Annual revenue or income. How much you earn in each year and how much you may spend on payroll is important information when you’re looking for workers comp quotes.
The type of work you do. Businesses that are at higher risks for work-related injuries often incur higher costs for workers compensation insurance.
Your insurance claims history. The number and the seriousness of any previous workers compensation claims also can affect your insurance premiums.
Each state provides a base rate for different types of work or job classifications. That rate is typically multiplied by your total income.
Generally, jobs with a higher risk of injury, such as construction, roofing, or tree work, can have a higher rate than jobs with lower risk, such as blogging or notary services. The other key variable is the rate that each state assigns to a specific type of job.
Generally speaking, yes they are. The IRS considers your insurance policy premiums as business costs, which are typically deductible.
In many cases, this applies to your state and local taxes as well, but it’s a good idea to check with your tax preparer or an accountant. They can offer the best guidance about deducting your insurance premiums from your specific business’s taxes.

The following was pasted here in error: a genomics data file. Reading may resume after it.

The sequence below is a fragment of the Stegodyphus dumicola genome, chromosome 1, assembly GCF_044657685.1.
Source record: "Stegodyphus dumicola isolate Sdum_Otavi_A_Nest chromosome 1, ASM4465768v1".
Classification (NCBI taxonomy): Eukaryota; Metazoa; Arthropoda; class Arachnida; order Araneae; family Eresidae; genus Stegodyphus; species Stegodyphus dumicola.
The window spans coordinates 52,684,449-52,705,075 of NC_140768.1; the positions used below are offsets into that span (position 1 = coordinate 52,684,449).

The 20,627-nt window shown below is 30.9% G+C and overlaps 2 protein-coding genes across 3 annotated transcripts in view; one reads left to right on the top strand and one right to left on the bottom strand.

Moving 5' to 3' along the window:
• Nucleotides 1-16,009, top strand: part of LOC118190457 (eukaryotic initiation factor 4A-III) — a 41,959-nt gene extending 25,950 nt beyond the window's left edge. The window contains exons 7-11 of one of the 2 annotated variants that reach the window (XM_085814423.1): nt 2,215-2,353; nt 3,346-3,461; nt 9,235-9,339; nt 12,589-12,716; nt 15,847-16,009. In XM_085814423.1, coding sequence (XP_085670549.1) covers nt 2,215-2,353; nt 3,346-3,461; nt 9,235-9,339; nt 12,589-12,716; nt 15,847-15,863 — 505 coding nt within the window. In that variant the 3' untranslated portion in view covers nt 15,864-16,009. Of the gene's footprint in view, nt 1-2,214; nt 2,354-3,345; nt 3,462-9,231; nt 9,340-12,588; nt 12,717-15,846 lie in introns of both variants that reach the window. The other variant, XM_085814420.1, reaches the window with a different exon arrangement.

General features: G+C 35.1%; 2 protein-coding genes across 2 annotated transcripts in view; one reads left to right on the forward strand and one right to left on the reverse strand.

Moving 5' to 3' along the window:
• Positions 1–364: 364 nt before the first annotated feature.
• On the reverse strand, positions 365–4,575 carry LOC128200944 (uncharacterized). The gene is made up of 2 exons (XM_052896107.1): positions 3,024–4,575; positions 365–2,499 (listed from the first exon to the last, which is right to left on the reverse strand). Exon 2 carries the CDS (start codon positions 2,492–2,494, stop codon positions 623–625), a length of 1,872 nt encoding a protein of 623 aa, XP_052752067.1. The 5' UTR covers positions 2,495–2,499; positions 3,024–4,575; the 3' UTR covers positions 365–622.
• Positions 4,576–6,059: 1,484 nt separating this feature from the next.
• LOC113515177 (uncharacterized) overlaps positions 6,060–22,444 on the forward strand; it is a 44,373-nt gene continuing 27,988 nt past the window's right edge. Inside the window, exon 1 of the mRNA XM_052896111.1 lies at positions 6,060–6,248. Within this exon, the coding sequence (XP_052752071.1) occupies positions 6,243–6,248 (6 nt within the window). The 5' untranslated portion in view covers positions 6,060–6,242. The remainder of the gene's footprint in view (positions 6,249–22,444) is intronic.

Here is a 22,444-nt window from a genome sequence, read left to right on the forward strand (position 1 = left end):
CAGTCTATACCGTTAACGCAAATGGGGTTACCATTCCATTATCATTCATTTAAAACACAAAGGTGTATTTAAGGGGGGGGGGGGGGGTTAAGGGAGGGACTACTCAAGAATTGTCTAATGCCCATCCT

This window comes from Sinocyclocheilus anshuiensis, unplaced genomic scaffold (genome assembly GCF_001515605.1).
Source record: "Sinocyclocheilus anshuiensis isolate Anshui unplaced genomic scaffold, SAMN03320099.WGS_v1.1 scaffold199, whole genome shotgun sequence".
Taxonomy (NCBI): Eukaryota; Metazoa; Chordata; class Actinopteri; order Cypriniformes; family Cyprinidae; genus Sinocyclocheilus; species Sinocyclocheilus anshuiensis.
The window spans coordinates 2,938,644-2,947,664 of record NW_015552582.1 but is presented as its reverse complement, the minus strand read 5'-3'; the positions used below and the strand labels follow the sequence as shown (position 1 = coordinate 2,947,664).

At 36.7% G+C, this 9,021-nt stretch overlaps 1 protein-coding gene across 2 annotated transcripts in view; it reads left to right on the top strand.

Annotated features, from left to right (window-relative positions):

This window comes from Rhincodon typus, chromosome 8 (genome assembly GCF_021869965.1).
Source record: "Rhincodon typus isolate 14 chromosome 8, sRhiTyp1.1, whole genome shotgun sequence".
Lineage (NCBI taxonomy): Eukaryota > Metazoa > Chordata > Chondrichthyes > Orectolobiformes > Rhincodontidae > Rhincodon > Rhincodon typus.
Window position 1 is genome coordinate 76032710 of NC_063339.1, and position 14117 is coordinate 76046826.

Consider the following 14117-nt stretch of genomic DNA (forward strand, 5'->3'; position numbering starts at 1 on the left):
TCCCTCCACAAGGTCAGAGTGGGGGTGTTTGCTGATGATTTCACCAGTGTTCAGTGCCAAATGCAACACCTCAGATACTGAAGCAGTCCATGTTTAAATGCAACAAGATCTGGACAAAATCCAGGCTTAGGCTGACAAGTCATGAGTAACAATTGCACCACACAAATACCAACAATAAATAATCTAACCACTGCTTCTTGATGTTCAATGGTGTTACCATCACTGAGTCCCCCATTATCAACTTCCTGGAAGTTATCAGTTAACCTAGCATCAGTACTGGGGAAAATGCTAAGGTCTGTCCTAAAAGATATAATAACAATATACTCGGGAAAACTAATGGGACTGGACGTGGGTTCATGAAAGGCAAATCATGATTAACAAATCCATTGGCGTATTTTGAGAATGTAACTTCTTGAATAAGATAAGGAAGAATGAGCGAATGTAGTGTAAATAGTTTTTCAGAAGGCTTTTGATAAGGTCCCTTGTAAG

While the cost equation is fairly simple, finding the cost for your coverage can take a bit of work.
Not to worry. We can simplify a lot of that for you. After all, we are called Simply Business. With just a few minutes online or on the phone at 855-930-2844, we can provide a quote and get you coverage, all at the same time.
We can do even more than that. That’s because we’re not just small business insurance pros — we’re small business advocates. So we can help you understand how sole proprietor workers compensation can benefit your business today.
And as your business grows and your situation changes, we can be there to help make sure that all of your business insurance coverage changes to match it.
This content is intended to be used for informational purposes only. It is not intended to provide legal, tax, accounting, investment, or any other form of professional advice.
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*Harborway Insurance policies are underwritten by Spinnaker Insurance Company and reinsured by Munich Re, an A+ (Superior) rated insurance carrier by AM Best. Harborway Insurance is a brand name of Harborway Insurance Agency, LLC, a licensed insurance producer in all 50 states and the District of Columbia. California license #6004217.